"He hands her a beer under a glorious sun." - Awkward, first of all, but also, sounds funny how you're now describing the weather all of a sudden.
"A parade of joggers and cyclists pass." - This "thought" has nothing to do with the rest of the passage and definitely should be by itself.
Dialogue is hit and miss for me. It's often very OTN. The slang works a little, but could be better, IMO.
I think it's a mistake to begin each new "timeline" with the exact same description of the clothes they're wearing, etc. - or maybe it's just the fact that some of the details aren't necessary even the first time.
Your script is 8 lines over 7 pages, but if you were to clean this up, you could cut out half to a whole page, and not lose a single thought or action. It would read so much better, if you did.
But, it's a good effort as written and quite enjoyable. Good work.
To ski or not to ski...that's not even a question.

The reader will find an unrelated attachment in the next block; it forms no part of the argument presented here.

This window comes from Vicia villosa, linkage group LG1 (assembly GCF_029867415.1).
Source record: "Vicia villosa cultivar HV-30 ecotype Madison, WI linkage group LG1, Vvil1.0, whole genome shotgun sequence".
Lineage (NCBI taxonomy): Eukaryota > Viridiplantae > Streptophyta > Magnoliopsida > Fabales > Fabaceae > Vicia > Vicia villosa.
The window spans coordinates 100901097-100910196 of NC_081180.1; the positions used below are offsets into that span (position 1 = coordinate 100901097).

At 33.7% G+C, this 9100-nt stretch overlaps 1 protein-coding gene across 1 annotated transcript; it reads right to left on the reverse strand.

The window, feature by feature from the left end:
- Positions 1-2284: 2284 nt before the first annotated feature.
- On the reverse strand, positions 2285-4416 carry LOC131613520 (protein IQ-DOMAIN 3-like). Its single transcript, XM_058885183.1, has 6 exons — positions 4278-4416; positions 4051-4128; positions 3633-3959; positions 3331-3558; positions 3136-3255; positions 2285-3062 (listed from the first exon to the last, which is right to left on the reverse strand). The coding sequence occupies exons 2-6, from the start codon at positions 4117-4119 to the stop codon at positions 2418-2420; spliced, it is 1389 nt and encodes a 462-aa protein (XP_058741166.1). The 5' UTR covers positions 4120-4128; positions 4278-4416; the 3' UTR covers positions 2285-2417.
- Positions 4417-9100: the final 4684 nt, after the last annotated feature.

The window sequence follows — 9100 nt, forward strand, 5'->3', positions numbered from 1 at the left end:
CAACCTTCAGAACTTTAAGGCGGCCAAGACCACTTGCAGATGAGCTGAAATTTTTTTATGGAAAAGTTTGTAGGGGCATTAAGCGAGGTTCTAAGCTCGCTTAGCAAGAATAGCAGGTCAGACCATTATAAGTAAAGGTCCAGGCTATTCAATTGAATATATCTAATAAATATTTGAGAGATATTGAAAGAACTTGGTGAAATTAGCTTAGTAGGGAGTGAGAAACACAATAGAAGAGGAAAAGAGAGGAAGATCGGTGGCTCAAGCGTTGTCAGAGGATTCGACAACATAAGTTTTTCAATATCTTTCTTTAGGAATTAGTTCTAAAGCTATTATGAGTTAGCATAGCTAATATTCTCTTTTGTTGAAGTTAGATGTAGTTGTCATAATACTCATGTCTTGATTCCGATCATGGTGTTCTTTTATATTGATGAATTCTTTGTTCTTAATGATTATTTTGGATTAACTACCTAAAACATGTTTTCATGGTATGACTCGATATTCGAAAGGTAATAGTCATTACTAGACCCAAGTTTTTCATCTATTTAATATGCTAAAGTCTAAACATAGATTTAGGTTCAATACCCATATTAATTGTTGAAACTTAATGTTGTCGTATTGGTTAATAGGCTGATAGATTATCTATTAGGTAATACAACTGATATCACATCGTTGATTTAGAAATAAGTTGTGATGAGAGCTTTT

I want to disagree with Dreamscale above, mostly because I think it makes a good point about subjective understandings.
- He lolls (which is correct) and we do feel like he is alone -- this establishes Will as our particular protagonist and completes the mood of relaxation, a moment of isolated calm before the storm. It directs without directing; this is a single that possibly pulls back, the next shot is a reverse from Will's POV.
- The info in the second sentence tells a story of motivation and social demographic through clothes -- he's a little poorer than her and trying to live up to it, she's lived a consequence-free life and didn't understand exactly what they were getting into.